People look to drugs to be the solution to the problem but actually the very best way not to catch malaria is simply to try and prevent yourself from being bitten as much as possible in the first place. Hence why nets are just so important. This also reduces the problem of mosquitos becoming resistant to drugs.
My Dad was ok, but has had a few problems over the years due to the consequences of having had malaria.
If there is one thing that I could say, makes me really proud of them, its this. I know it must have saved thousands of lives.
Not sure why the young boy didn't have tablets. The mum had a conversation with a medical centre about his jabs being up to date and iirc they kind of pooh-poohed malaria. I have no idea why they didn't have proper information. Every malaria death is preventable, but there was really no excuse for that little lad. Plus he didn't get any medical intervention for days because she thought he had flu. I wasn't watching closely at that time but surely the other people there, like her driver, would have recognised malaria? Or did she just not mention to anyone that he was unwell?
Brenda Blethin's son gave his to the children to protect them. He thought he could beat malaria as he was young, fit and healthy.
my sister actually died from malaria but that was a long time ago which is why I couldnt understnad why the boy didnt take tablets but the grown up son had the tablets and gave them away. were they badly informed>?
god i couldnt stand that, what a terrible programme.
but i sort of stuck with it.
why didnt the little boy take anti malarials, the son of the american?
I'm with itsjustafleshwound on this I think.. I understand the premise, the message and the audience.. but it completely and utterly ignored the causes, the solutions already being applied, the obstacles to those solutions (debt anyone?). There's the Global Malaria Programme; or if you reckon 'celeb' endorsement is necessary, there's the work of Bill and Melinda who surely have ways to make their voice heard in Congress and elsewehere.
The thing that riles me is that somehow we seem to think that we need this 'personal touch', or have to rely on the evangelism of those with direct experience... I really wondered last night why it did not touch me - it's not that I can't relate to watching your child die (my DD was hours away from succumbing to meningitis); it's not that I can't relate to mosquito borne diseases (I've done my time overseas with the most disadvantaged, dengue is not fun; I've seen the mosquito control people in many refugee camps); it's not that I'm not absolutely furious that thousands of people die from preventable diseases.. I'm just sad that apparently we still need programmes like these to get messages across that should have been heard and solved long ago. This post makes some interesting points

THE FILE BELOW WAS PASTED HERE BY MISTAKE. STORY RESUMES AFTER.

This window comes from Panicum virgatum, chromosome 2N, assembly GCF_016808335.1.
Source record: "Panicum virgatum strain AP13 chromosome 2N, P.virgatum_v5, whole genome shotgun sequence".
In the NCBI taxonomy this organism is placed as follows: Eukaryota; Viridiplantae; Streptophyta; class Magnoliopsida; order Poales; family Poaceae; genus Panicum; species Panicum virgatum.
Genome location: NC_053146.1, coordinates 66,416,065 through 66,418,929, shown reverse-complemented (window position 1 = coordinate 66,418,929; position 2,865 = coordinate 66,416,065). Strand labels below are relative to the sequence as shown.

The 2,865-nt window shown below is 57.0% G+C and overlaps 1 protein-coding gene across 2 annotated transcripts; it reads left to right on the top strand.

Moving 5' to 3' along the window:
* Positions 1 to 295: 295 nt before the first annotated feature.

On the plus side, if you've all watched it, learned something (and got money out of your pockets), I'd say it was a job well done
Thanks for the information suburbophobe. Scary though but we do need to know.
I was in Kenya in 1985. The Malaria pills you got then was Chloroquine and Nivoquine, both now obsolete.
Malaria mosquitos build up resistance all the time.
Now it's Lariam, can make people psychotic, but I or my 8 year old never had a problem with it, besides some weird dreams.
Malarone is the best. Even if expensive. It is definately worth it. Cos your life is precious.
Malaria can kill you within 48 hours. If you take prophelactics, it won't.
If you don't, it will. (could).
For (adult) people in Africa it is like having a flu bout. Cos they have built up immunity.
Malarone is best, I never bother with all that shit about covering your skin etc. and mosquito nets (not always available) anyway.
Dengue fever mosquitos come out during the day, malaria ones during the night.
DEET is goed too (available in Europe), and Citronella candles or anti-mosquito coils, which you can buy in any local shop there.
It never put me off travelling!
Brilliant film and brilliant message.
Malaria can touch us all. Yes, with climate change they reckon it will be in Southern Europe sometime in the future.
NEVER EVER EVER go on an far flung holiday without going to the tropical vaccination buro to get your info on what you need and your jabs updated.
And yes, well, as for antibiotic-resistant TB and gonnorhea on the cards too, we have some interesting times ahead.
Get yourselves informed, people!
Yes I hope it makes people
think more and give what they can.
I planned not to watch this as I had a feeling it would be upsetting, I was frequently in tears throughout and thought the the 2 leads were brilliant. The protrayal of the aftermath of Mary's sons death was heart breaking to watch, not lighthearted Friday night viewing but well made, well acted and got the message across.
I missed a bit, why did the young son die from Malaria, wouldn't he have had the malaria tablets before he left America? I did enjoy although I sobbed stupidly throughout.